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A landmark consensus on Christology

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  • Thomas Daniel
    Subject: A landmark consensus on Christology 2002.11.23 The Times: The Anglican Communion has reached a landmark consensus on Christology with the Oriental
    Message 1 of 1 , Nov 24, 2002
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      Subject: A landmark consensus on Christology

      2002.11.23 The Times:

      The Anglican Communion has reached a landmark consensus on
      Christology with the Oriental Orthodox Churches. Both Churches said
      they confessed that there was "one Christ, one Son, one Lord" and
      that "the perfect union of divinity and humanity in the incarnate
      Word is essential to the salvation of the human race". The agreement
      addresses one of the oldest divisions in Christian history, dating
      back to the Council of Chalcedon in AD451. The Oriental Orthodox
      Churches - Armenian, Coptic, Ethiopian and Syrian Orthodox - rejected
      the council's definition of Christ as one person "in two natures".
      The announcement was made at last week's General Synod - see Geoffrey
      Rowell, Credo.

      2002.11.23 The Times:
      November 23, 2002 Credo

      From East to West, in Jesus we encounter God incarnate
      BY Geoffrey Rowell

      AT THE beginning of this month I was in Armenia for a meeting between
      bishops and theologians of the Anglican Communion and of the Oriental
      Orthodox churches, the ancient Christian churches of Egypt, Armenia,
      Syria, Ethiopia and the Malabar coast of India. The Church of England
      has had long and close relations with these Churches, which have now
      spread beyond their ancient heartlands to a diaspora in the Western
      world, and our meeting was the first of an official dialogue to work
      towards a deeper unity and even closer relations.

      These ancient Churches were the result of one of the earliest
      Christian divisions, a division in the 5th century concerning the
      nature of Christ, though political and cultural factors played a
      part, for these were all Christian communities on the fringe of, or
      beyond, the Eastern Roman Empire. The Council of Chalcedon in AD451,
      which spoke of two natures in Christ, was not accepted by these
      Churches, whose understanding was shaped by the teaching of St Cyril
      of Alexandria, who said that in Christ there was "one nature of the
      incarnate Word of God". For these Churches, the language of two
      natures, divinity and humanity, seemed to come dangerously close to
      a schizoid Christ, keeping God at a distance.

      In recent decades ecumenical conversations have gone a long way to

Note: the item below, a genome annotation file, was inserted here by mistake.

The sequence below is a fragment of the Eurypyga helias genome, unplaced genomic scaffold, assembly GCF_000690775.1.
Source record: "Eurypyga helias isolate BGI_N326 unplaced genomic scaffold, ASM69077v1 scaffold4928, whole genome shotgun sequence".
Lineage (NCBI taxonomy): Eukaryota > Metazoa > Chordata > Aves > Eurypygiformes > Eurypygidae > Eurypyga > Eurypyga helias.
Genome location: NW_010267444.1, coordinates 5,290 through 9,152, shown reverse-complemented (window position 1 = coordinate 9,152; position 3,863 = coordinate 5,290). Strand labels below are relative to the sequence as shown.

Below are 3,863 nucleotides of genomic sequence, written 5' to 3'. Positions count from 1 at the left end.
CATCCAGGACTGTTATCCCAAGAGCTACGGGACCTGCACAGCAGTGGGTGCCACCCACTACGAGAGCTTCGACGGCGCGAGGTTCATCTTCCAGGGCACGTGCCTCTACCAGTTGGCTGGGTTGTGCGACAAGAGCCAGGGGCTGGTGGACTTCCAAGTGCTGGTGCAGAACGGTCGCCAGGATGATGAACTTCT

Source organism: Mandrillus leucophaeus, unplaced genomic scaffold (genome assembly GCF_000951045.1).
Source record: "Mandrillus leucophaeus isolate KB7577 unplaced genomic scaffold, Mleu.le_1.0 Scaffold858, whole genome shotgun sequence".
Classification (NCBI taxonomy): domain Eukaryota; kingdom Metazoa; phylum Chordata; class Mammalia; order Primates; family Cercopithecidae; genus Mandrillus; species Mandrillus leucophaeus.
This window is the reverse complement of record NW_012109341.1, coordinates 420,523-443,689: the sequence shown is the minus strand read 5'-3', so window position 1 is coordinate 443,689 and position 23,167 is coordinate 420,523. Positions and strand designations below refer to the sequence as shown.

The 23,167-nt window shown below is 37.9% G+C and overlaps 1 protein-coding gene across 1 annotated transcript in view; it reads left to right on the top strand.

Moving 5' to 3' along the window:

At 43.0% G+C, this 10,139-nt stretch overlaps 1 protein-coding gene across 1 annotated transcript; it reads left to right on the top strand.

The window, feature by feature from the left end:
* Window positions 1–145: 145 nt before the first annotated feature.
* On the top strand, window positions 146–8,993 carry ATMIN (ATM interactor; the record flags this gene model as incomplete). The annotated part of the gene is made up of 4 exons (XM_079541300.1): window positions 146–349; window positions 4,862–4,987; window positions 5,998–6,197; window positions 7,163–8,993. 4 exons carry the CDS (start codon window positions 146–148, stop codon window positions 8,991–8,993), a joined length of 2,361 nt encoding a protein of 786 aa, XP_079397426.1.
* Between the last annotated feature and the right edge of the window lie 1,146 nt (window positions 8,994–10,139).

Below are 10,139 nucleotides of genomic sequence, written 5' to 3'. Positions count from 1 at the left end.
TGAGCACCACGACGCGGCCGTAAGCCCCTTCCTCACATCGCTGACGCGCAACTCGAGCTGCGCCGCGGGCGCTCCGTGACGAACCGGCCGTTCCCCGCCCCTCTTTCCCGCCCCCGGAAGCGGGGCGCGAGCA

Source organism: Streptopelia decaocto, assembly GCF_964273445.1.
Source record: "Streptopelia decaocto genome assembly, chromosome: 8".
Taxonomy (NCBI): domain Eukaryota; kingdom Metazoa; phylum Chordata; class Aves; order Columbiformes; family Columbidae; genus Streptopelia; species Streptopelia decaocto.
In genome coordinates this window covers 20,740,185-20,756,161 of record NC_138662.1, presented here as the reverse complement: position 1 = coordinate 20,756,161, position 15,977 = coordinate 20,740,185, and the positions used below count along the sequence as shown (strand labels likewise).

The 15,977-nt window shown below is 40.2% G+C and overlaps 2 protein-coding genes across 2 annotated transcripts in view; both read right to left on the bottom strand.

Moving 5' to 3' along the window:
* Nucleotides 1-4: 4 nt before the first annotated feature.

resolving this ancient difference of understanding, and we rejoiced
      that in our own meeting Anglicans and Oriental Orthodox were able to
      agree a common statement on our understanding of Christ, and reach
      out to heal what is one of the most ancient Christian divisions.

      Such theological divisions and arguments can easily seem remote and
      distant from our contemporary world. They can be mocked, as Gibbon
      mocked the controversy over the understanding of the divinity of
      Christ in the Arian controversy, when, noting the different terms
      used, he said that Christendom was split over an iota. But in that
      controversy it was an important iota.

      What was at issue was whether Christ was a supernatural being but not
      fully God, or, as the Nicene Creed was to confess, He was fully and
      completely God. The ancient debates about the person of Christ have
      something of the same character, the point at issue being the unity
      of the person of Christ, the reality of His human nature and,
      centrally, the affirmation that God gave Himself fully and completely
      into our human condition.

      In a world in which Platonist philosophy spoke of a God remote from
      the flux and change of history, the Christian affirmation of the
      incarnation, of God taking human nature, was bound to be offensive.
      The struggles of the early Church with the nature of Christ are, in
      the end, struggles to say that the God with whom we have to do is a
      God who does not stand aside from His creation, but, in the words of
      the Lady Julian of Norwich, "comes down to the very lowest part of
      our need".

      In Christ God freely chooses to know our humanity from the inside. In
      Jesus we encounter no less than God incarnate. That is the radical,
      wonderful and challenging reality that is at the heart of the
      Christian faith.

      The remote, distant and uninvolved God, repudiated in the theological
      battles of the early Church, is always in danger of creeping back.
      The deists of the 18th century, who turned God into the abstraction
      of a first cause, setting the Universe going and then remaining all
      but absent from it, is but one instance of this. It is often such a
      God who is denied by atheists and tilted at by critics. But that is
      not the Christian God, who is uniquely revealed and known in Christ.

      In a few weeks we shall celebrate at Christmas that self-giving of
      God, and will sing the praise of that love which goes to the
      uttermost. Tomorrow, when the Church celebrates the Feast of Christ
      the King, the king we honour and praise is the one who embodies that
      same love, a king whose kingdom is a kingdom of justice, love and
      peace.

      To live the life of that kingdom is the Christian calling, a calling
      made possible by the one who came down to where we are that we might
      be exalted to share in His life.

      The Right Rev Geoffrey Rowell is Bishop of Gibraltar in Europe.
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